For someone who’s into macro photography, Biazon highly recommends diving in Anilao, Batangas. For those who want to try wreck diving, there’s Coron, which has the World War II ships (“There’s 11 of them there,” he says) and Subic, where American warships can be found. There are spots in Cebu, Mindanao and Quezon that are perfect for cave diving. If you want to see thresher sharks, go to Malapascua, and sardine run in Bohol and Cebu.
“So kung tatanungin mo ako ano ang favorite dive spot ko, sasabihin ko Philippines kasi ang dami talagang kanya-kanyang katangian ang bawat dive spot, na magugustuhan ng different kinds of divers,” he tells ANCX. It’s no wonder, he says, that the Philippines won the World’s Leading Dive Destination award in the 27th World Travel Awards.
He had also gone diving in Maldives and Bali, but the Philippines remains the hands-down winner in his book. “Maganda yung Maldives pero nasasabayan din naman ng Tubbataha. Ang unique attraction naman sa Bali, is yung sunfish o mola mola. Sa kanila medyo predictable na lumalabas ang type of fish na yun. Sa atin, medyo predictable na din ang thresher sharks sa Malapascua. But for other types of diving, I would say the Philippines has an advantage kasi we offer various types of dives. At ang human resource natin, those in the diving industry, yung mga workers—from the dive master, boatmen, dive resort operator—they are really world-class. Ang ganda talaga ng potential ng diving industry dito sa atin.”
The legislator says he sees tourism as a principal driver of development in the countryside. And by giving attention and support to the diving industry, the government can hit two birds with one stone—environmental protection and economic development.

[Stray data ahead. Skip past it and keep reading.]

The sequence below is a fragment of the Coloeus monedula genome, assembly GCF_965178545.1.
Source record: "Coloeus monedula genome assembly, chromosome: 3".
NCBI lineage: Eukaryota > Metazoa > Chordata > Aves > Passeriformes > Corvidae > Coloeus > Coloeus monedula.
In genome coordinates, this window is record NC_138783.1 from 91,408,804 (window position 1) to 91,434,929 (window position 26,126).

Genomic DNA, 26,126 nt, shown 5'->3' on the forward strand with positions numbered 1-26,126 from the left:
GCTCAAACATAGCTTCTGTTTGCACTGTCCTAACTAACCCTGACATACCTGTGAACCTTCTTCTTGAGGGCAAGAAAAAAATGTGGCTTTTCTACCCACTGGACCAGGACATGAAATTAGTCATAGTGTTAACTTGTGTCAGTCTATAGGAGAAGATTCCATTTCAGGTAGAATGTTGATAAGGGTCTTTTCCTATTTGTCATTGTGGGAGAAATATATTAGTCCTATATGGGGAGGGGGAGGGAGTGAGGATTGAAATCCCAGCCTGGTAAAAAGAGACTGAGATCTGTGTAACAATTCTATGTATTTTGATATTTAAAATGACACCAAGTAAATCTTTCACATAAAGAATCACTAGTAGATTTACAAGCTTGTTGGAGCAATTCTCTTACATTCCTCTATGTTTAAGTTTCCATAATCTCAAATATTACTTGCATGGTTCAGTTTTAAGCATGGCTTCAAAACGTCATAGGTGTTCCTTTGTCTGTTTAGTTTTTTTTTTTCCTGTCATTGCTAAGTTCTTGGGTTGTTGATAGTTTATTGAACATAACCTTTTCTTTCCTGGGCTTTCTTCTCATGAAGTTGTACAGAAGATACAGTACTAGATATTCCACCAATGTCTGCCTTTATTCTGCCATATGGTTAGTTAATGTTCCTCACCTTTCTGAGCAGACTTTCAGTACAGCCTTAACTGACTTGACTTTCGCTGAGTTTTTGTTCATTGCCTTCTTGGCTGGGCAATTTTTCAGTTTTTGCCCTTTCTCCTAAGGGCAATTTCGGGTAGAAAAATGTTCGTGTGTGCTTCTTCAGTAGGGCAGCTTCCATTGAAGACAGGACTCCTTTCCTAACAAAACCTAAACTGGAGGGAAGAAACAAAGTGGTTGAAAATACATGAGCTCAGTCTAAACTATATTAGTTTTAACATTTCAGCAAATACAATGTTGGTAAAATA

He points out prevailing problems such as overfishing and biodiversity loss, which lead to the decline in fish catch. “This is why the fishermen resort to unsustainable fishing practices like dynamite fishing,” he explains. The diving industry, he says, can be an alternative livelihood for the fishermen and will also teach them how to protect our marine resources. “Matuturuan sila kung paano i-propagate ang fish and how to maintain the health of the reefs.”
The growth, he adds, isn’t only limited to the fishing and diving industry, but to the tourism industry as a whole. “The advice to divers is to stay for at least 24 hours before you fly out, that’s called decompression. So if the tourist needs to stay longer, then he would still go around and spend.”
While we’re already considered topnotch in terms of the dive spots that we offer, there’s still so much room for growth, especially in terms of ensuring the safety of our dive sites. This can be accomplished by way of putting up decompression chambers. Decompression happens if you stay too long under water and then you go up without following the necessary protocols. The scuba diving enthusiast cites Tubbataha as an example. “Wala tayong facility there to immediately render first aid for a decompression sickness, which is a common accident in scuba diving.”
“What happens is kailangan pang dalhin ang diver sa Puerto Princesa or even sa Cebu dahil nandoon ang closest na decompression chamber. Ang mahirap dun, either dadalhin ka by boat, which is about an 18-hour boat ride coming from Tubbataha to Palawan or Cebu, or i-airlift ka, which is also dangerous. So the best option really is merong onsite na decompression chamber para assured na if something happens, matutulungan sila kaagad,” he explains.
Photographs courtesy of Ruffy Biazon